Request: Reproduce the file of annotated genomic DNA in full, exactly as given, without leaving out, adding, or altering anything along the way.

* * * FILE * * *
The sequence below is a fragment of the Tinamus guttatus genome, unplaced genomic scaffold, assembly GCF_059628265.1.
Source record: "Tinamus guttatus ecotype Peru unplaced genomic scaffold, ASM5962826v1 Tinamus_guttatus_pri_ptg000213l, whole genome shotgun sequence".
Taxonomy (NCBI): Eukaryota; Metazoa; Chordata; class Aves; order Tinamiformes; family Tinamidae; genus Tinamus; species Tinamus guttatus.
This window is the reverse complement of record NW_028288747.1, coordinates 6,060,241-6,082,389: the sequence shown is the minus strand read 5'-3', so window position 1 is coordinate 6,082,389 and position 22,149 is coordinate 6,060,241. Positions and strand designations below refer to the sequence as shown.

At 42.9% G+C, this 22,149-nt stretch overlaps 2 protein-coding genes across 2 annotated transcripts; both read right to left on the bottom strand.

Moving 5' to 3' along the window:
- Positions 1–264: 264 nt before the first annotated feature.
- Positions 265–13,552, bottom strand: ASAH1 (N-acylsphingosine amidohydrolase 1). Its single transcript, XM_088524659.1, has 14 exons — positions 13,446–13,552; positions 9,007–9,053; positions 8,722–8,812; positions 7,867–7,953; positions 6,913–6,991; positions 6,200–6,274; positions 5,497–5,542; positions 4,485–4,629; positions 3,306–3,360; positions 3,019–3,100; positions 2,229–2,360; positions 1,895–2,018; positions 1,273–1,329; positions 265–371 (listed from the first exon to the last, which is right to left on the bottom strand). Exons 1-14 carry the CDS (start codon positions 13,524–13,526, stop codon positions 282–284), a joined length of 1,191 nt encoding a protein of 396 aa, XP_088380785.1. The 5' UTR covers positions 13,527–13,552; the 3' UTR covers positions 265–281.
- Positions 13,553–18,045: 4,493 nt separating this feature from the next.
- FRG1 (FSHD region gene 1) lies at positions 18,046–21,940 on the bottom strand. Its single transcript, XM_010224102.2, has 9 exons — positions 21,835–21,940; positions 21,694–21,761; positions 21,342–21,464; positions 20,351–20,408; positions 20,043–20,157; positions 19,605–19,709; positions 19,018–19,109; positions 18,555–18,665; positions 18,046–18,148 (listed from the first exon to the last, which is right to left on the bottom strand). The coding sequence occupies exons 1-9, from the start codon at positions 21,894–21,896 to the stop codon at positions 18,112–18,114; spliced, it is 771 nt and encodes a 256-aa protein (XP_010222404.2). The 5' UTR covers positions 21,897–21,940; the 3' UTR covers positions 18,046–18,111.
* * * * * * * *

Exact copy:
The sequence below is a fragment of the Tinamus guttatus genome, unplaced genomic scaffold, assembly GCF_059628265.1.
Source record: "Tinamus guttatus ecotype Peru unplaced genomic scaffold, ASM5962826v1 Tinamus_guttatus_pri_ptg000213l, whole genome shotgun sequence".
Taxonomy (NCBI): Eukaryota; Metazoa; Chordata; class Aves; order Tinamiformes; family Tinamidae; genus Tinamus; species Tinamus guttatus.
This window is the reverse complement of record NW_028288747.1, coordinates 6,060,241-6,082,389: the sequence shown is the minus strand read 5'-3', so window position 1 is coordinate 6,082,389 and position 22,149 is coordinate 6,060,241. Positions and strand designations below refer to the sequence as shown.

At 42.9% G+C, this 22,149-nt stretch overlaps 2 protein-coding genes across 2 annotated transcripts; both read right to left on the bottom strand.

Moving 5' to 3' along the window:
- Positions 1–264: 264 nt before the first annotated feature.
- Positions 265–13,552, bottom strand: ASAH1 (N-acylsphingosine amidohydrolase 1). Its single transcript, XM_088524659.1, has 14 exons — positions 13,446–13,552; positions 9,007–9,053; positions 8,722–8,812; positions 7,867–7,953; positions 6,913–6,991; positions 6,200–6,274; positions 5,497–5,542; positions 4,485–4,629; positions 3,306–3,360; positions 3,019–3,100; positions 2,229–2,360; positions 1,895–2,018; positions 1,273–1,329; positions 265–371 (listed from the first exon to the last, which is right to left on the bottom strand). Exons 1-14 carry the CDS (start codon positions 13,524–13,526, stop codon positions 282–284), a joined length of 1,191 nt encoding a protein of 396 aa, XP_088380785.1. The 5' UTR covers positions 13,527–13,552; the 3' UTR covers positions 265–281.
- Positions 13,553–18,045: 4,493 nt separating this feature from the next.
- FRG1 (FSHD region gene 1) lies at positions 18,046–21,940 on the bottom strand. Its single transcript, XM_010224102.2, has 9 exons — positions 21,835–21,940; positions 21,694–21,761; positions 21,342–21,464; positions 20,351–20,408; positions 20,043–20,157; positions 19,605–19,709; positions 19,018–19,109; positions 18,555–18,665; positions 18,046–18,148 (listed from the first exon to the last, which is right to left on the bottom strand). The coding sequence occupies exons 1-9, from the start codon at positions 21,894–21,896 to the stop codon at positions 18,112–18,114; spliced, it is 771 nt and encodes a 256-aa protein (XP_010222404.2). The 5' UTR covers positions 21,897–21,940; the 3' UTR covers positions 18,046–18,111.